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FACTBOX-Key facts about sanctioned Russian bank VTB

Feb 24 (Reuters) - Russian lender VTB was hit with sanctions by both the United States and the United Kingdom on Thursday, in the wake of Russia’s all-out invasion of neighboring Ukraine.

Here are some key facts about the bank.


VTB is the second-largest lender in Russia. As well as providing traditional banking services, it conducts investment banking operations through its VTB Capital arm.

Founded in 1990, VTB was created to help facilitate Russian trade abroad and promote the country’s integration into the global economy.


VTB is owned by the Russian state, which controls 92.23% of the bank’s share capital. The holding is split between three agencies: the Federal Agency for State Property Management, the Ministry of Finance, and the Deposit Insurance Agency, according to VTB’s website.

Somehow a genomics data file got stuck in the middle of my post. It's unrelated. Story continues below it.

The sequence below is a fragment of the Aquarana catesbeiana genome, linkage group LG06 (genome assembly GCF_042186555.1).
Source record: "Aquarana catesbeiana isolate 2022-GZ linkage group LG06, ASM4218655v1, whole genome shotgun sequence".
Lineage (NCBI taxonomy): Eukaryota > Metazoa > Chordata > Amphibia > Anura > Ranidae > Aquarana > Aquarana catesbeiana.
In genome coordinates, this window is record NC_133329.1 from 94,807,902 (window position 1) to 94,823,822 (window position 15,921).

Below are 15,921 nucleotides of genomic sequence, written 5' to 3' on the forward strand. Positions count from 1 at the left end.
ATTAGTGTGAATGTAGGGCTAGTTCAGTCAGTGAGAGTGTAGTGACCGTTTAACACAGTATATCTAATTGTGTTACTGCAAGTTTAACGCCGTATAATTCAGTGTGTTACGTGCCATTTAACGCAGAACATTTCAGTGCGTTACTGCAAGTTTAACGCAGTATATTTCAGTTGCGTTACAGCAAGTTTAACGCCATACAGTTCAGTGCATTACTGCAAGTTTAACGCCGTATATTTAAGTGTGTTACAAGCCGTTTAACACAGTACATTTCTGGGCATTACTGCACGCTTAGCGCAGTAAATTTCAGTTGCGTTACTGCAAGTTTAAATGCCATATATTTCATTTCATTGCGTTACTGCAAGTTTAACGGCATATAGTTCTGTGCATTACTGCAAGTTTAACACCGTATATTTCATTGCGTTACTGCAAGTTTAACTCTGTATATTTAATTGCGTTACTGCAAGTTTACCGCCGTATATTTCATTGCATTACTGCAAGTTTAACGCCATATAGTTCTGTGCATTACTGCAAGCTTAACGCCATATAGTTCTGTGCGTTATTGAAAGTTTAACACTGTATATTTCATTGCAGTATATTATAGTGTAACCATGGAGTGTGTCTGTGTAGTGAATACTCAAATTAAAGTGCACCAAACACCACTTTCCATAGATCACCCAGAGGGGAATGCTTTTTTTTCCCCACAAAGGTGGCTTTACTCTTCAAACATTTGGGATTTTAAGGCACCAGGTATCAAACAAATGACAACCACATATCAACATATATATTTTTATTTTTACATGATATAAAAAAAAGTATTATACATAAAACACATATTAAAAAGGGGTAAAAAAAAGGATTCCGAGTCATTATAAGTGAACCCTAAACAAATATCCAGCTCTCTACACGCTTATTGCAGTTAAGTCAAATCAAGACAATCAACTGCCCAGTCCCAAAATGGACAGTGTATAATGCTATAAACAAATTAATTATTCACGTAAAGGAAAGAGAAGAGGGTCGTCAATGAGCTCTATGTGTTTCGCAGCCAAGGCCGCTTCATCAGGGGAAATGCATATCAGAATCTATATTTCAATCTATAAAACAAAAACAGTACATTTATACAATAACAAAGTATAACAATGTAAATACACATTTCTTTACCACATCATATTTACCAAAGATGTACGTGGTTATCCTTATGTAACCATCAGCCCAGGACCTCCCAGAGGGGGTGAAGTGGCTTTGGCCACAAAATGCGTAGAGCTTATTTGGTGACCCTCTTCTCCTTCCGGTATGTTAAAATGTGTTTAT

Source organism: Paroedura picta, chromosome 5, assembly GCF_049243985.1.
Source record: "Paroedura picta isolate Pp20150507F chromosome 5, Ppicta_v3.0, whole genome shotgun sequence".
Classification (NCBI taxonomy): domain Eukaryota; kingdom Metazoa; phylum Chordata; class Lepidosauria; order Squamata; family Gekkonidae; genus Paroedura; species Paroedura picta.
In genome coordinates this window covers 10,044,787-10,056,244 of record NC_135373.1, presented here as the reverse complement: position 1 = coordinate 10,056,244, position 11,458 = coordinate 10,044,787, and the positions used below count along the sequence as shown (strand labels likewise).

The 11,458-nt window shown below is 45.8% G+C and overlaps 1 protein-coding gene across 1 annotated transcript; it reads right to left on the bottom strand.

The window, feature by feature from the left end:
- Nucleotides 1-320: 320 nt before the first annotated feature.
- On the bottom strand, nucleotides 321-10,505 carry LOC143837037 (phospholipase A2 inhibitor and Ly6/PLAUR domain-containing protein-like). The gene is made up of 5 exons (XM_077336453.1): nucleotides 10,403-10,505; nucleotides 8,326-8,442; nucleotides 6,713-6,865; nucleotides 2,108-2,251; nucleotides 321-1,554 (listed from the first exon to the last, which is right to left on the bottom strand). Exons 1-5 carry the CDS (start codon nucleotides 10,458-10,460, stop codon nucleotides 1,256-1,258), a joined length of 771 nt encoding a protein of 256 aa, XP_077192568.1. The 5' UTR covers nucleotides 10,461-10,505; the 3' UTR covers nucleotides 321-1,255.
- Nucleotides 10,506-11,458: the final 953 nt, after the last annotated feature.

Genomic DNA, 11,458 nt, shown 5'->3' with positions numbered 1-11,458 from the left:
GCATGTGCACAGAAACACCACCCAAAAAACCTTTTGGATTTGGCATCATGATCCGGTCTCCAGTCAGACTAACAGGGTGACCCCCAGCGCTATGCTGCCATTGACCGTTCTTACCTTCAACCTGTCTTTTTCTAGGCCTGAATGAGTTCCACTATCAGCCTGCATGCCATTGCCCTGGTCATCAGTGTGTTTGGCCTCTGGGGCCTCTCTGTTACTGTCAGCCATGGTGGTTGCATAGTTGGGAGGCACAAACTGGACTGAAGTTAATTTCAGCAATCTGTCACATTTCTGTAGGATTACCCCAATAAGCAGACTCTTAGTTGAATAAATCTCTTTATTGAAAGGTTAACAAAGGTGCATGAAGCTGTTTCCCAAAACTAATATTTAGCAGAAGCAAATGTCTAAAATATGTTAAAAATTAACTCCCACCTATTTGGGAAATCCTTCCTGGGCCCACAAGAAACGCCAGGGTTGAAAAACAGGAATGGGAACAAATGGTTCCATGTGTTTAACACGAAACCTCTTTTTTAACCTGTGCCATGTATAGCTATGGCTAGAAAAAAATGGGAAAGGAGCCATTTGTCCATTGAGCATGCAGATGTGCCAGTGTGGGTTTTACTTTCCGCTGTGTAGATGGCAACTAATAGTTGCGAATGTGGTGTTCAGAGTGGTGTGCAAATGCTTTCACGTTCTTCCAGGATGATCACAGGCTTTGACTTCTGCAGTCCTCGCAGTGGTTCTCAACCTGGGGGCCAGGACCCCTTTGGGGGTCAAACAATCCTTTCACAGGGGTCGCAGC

The bank is run by Andrey Kostin, who is president and chairman of the management board. The 65-year-old Kostin is regarded as a staunch ally of President Vladimir Putin and was himself sanctioned by the U.S. government in 2018 as part of a package of measures targeting Russians involved in “worldwide malign activity.”

The European Union on Wednesday also imposed sanctions on Kostin, alongside a number of other senior Russian officials.


VTB Group has a presence in 14 countries outside Russia, including Armenia, the United Kingdom, Germany, Angola and China, according to its website.


VTB was already under sanction from the U.S. government, which imposed restrictions on a number of Russian banks in 2014 after Russia annexed Crimea. That round of sanctions aimed at limiting the ability of these banks to access U.S. debt and equity markets, so they could not raise cash from American investors.

Reporting by David French in New York Editing by Matthew Lewis